By Nicholas Hanlon “Let every nation know… that we shall pay any price, bear any burden, meet any hardship, support any friend, oppose any foe, in order to assure the survival and the success of liberty.” – John F. Kennedy, from his Inaugural Address
Tegucigalpa, Honduras– These words do not describe the foreign policy of the United States today. They do describe a fundamental American principal that has defined us and makes us unique when we put them in to practice. We have fought for freedom many times throughout our history. Those were times when American leadership knew who we were. The battles for freedom in Latin America may be joined by the United States in word but not in deed. Today’s American leadership accepts the false label of ‘imperialist’ given to us by sworn enemies of democracy.
Yet, it is the imperialist behavior of Venezuela’s Hugo Chavez that is forcing a pseudo- Bolivarian, neo- Communist wave across the region. And so, the value of improving our image has taken precedence over the principles of democracy by which we should define ourselves.
So, who are today’s modern Champions of Freedom and Democracy? What comes to mind when you hear that question? The first to come to my mind are the freedom fighters of the Iranian resistance. American leadership has been too silent while the Iranian government continues to imprison, persecute, and torture its own people because they have bravely and peacefully stood up to fight for the most basic freedoms.
This week is special for Democracy and Freedom for the world because this past Sunday a small nation of smart and brave people stood on the side of Democracy against more powerful and aggressive forces. They did it without the help of the United States. Hondurans, like the Iranian resistance, saw that they could not count on the U. S. for help. They would have to do it themselves, and they did.
The election of Porfirio Lobo of the Honduran National Party on Sunday, November 29 was both glorious and tragic. From what some may debate is due to a flawed American press, there is an alarming lack of awareness of the gravity of the threat posed to democracy and U.S. and regional security by Hugo Chavez and those who align themselves with him. With Venezuelan oil money, corruption, and the leverage of the drug cartels, democratic institutions of Latin America are being threatened. Legislators are bought and influenced, and constitutions changed while power shifts steadily towards totalitarianism. Venezuela is becoming Cuba. Ecuador, Bolivia, and Nicaragua follow in lock step. They are cheered on by leaders in Argentina and now Brazil. Panama is under pressure. As a result of Chavez’s ideological affinity with the Iranian regime, the presence and influence of Iran continues to grow.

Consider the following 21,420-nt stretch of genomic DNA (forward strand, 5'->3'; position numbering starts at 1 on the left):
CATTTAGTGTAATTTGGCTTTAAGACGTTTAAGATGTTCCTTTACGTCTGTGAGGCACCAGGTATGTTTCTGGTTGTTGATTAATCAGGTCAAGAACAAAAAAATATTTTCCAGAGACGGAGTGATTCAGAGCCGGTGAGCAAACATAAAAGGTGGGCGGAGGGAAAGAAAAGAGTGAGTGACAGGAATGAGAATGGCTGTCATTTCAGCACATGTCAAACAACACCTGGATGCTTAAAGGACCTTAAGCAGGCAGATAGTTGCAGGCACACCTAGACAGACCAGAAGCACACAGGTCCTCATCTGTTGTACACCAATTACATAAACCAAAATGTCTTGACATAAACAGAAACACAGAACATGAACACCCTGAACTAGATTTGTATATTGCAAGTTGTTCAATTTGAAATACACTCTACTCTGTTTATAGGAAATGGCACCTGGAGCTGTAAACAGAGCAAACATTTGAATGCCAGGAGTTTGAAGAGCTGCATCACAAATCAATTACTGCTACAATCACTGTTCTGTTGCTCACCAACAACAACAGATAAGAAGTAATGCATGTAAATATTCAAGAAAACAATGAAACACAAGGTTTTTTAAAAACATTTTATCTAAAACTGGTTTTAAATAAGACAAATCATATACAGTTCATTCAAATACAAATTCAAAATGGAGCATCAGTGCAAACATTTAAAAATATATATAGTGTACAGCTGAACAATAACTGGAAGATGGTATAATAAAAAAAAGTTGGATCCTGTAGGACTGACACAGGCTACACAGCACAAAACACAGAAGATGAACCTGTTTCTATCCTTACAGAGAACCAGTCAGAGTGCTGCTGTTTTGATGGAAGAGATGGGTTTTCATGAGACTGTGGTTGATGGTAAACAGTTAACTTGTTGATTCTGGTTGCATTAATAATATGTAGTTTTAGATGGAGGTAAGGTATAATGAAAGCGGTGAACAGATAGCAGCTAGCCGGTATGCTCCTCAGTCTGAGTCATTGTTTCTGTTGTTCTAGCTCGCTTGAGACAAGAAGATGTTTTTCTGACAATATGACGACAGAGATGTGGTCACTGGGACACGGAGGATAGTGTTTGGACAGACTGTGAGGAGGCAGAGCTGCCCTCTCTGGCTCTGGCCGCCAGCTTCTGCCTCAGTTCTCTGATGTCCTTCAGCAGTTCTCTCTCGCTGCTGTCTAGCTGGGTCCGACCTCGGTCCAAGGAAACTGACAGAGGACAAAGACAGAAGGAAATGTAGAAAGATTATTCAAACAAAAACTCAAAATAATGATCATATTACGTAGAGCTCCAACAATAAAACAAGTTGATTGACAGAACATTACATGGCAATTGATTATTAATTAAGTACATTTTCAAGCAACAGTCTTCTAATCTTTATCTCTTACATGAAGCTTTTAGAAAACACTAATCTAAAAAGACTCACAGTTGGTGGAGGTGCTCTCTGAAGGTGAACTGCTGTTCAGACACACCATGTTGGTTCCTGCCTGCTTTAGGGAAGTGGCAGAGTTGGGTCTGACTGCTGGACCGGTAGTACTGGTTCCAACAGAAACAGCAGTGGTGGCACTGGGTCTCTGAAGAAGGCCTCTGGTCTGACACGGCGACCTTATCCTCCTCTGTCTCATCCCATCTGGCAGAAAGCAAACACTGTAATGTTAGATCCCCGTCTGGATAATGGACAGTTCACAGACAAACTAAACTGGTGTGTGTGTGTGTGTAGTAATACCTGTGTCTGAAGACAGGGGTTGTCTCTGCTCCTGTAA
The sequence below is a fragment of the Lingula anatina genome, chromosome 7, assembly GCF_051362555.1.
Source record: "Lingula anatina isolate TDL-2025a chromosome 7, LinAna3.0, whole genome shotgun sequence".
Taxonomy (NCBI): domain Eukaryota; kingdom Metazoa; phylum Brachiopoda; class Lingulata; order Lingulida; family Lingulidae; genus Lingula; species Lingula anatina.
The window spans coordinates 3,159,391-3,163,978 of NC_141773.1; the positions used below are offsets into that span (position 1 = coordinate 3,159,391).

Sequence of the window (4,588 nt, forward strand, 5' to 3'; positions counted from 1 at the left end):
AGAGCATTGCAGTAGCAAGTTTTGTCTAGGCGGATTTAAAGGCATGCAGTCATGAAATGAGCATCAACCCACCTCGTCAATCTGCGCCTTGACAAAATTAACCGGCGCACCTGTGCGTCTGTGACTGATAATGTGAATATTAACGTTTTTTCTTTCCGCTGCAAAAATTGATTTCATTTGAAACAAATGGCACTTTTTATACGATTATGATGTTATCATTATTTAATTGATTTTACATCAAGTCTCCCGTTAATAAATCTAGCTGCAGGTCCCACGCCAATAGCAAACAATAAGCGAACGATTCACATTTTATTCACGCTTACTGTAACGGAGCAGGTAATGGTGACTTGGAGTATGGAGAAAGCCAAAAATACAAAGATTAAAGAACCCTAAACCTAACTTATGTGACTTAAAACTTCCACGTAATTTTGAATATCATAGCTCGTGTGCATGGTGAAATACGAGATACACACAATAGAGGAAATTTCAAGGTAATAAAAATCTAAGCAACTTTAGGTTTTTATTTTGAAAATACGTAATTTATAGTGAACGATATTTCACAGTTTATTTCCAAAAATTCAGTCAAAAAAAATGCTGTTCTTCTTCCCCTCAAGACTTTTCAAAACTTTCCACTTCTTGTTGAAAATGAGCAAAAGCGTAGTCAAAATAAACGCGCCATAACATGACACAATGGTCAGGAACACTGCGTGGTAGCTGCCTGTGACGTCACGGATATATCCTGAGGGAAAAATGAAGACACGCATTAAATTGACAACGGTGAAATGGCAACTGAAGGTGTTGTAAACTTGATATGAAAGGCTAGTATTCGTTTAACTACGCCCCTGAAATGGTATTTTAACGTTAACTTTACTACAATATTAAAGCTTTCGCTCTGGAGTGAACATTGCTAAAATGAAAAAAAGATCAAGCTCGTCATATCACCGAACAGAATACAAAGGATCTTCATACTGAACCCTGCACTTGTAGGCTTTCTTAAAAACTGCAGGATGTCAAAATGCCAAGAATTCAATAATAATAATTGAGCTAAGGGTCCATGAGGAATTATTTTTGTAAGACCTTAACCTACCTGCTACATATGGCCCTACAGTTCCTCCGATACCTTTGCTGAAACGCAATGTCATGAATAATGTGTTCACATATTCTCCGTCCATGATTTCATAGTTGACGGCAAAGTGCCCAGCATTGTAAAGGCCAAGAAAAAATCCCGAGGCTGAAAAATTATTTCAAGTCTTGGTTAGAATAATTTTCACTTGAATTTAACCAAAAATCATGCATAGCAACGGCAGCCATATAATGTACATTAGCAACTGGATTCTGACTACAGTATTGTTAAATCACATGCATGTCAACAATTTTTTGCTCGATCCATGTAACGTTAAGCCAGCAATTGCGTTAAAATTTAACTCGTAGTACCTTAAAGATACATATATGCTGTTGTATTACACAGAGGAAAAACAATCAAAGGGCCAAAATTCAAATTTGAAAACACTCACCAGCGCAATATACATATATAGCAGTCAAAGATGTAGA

And so the November 29 presidential and congressional election was glorious because the Honduran people saw the writing on the wall, stood up to anti-democratic forces, and stopped Chavez at the door.
The tragedy is that the Chavistas have been writing the narrative for the international press all along. This great victory for democracy may go unnoticed. While the world should be cheering the Honduran election as we did the fall of the Berlin wall, international opinion continues to turn against them. Chavez was so successful in leveraging U.S. foreign policy that the United States government, that was so carefully slow in judging the ‘elections’ in Iran, delegitimized the defenders of democracy in Honduras by labeling their actions as a ‘coup’ before they bothered to consult the State Department. (This forced the State Department to make an embarrassing post facto argument which would not with stand public debate and will never have to due to the current state of transparency in the U.S.) However, the Administration finally did do the right thing by supporting and recognizing the outcome of the elections.